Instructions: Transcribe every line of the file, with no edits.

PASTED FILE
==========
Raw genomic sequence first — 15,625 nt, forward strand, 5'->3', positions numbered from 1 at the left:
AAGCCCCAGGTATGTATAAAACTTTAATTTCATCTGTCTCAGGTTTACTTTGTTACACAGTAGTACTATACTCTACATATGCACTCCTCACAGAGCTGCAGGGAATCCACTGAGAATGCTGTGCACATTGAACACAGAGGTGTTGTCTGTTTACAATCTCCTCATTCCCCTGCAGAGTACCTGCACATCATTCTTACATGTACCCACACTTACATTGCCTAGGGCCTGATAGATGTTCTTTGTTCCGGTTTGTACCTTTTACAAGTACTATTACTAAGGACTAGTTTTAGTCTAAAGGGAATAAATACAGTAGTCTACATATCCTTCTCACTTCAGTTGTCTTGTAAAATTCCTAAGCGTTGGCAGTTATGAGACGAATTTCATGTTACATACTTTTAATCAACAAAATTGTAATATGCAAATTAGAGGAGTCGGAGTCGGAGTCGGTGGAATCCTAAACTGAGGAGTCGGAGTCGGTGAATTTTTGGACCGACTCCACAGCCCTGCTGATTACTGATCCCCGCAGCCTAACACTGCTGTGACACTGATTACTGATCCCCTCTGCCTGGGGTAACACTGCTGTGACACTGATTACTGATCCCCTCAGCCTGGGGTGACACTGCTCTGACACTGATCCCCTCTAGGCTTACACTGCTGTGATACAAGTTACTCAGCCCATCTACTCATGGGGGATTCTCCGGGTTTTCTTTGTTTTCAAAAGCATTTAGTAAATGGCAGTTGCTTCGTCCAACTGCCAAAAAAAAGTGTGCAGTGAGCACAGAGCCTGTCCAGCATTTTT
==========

Raw genomic sequence first — 15,625 nt, forward strand, 5'->3', positions numbered from 1 at the left:
AAGCCCCAGGTATGTATAAAACTTTAATTTCATCTGTCTCAGGTTTACTTTGTTACACAGTAGTACTATACTCTACATATGCACTCCTCACAGAGCTGCAGGGAATCCACTGAGAATGCTGTGCACATTGAACACAGAGGTGTTGTCTGTTTACAATCTCCTCATTCCCCTGCAGAGTACCTGCACATCATTCTTACATGTACCCACACTTACATTGCCTAGGGCCTGATAGATGTTCTTTGTTCCGGTTTGTACCTTTTACAAGTACTATTACTAAGGACTAGTTTTAGTCTAAAGGGAATAAATACAGTAGTCTACATATCCTTCTCACTTCAGTTGTCTTGTAAAATTCCTAAGCGTTGGCAGTTATGAGACGAATTTCATGTTACATACTTTTAATCAACAAAATTGTAATATGCAAATTAGAGGAGTCGGAGTCGGAGTCGGTGGAATCCTAAACTGAGGAGTCGGAGTCGGTGAATTTTTGGACCGACTCCACAGCCCTGCTGATTACTGATCCCCGCAGCCTAACACTGCTGTGACACTGATTACTGATCCCCTCTGCCTGGGGTAACACTGCTGTGACACTGATTACTGATCCCCTCAGCCTGGGGTGACACTGCTCTGACACTGATCCCCTCTAGGCTTACACTGCTGTGATACAAGTTACTCAGCCCATCTACTCATGGGGGATTCTCCGGGTTTTCTTTGTTTTCAAAAGCATTTAGTAAATGGCAGTTGCTTCGTCCAACTGCCAAAAAAAAGTGTGCAGTGAGCACAGAGCCTGTCCAGCATTTTT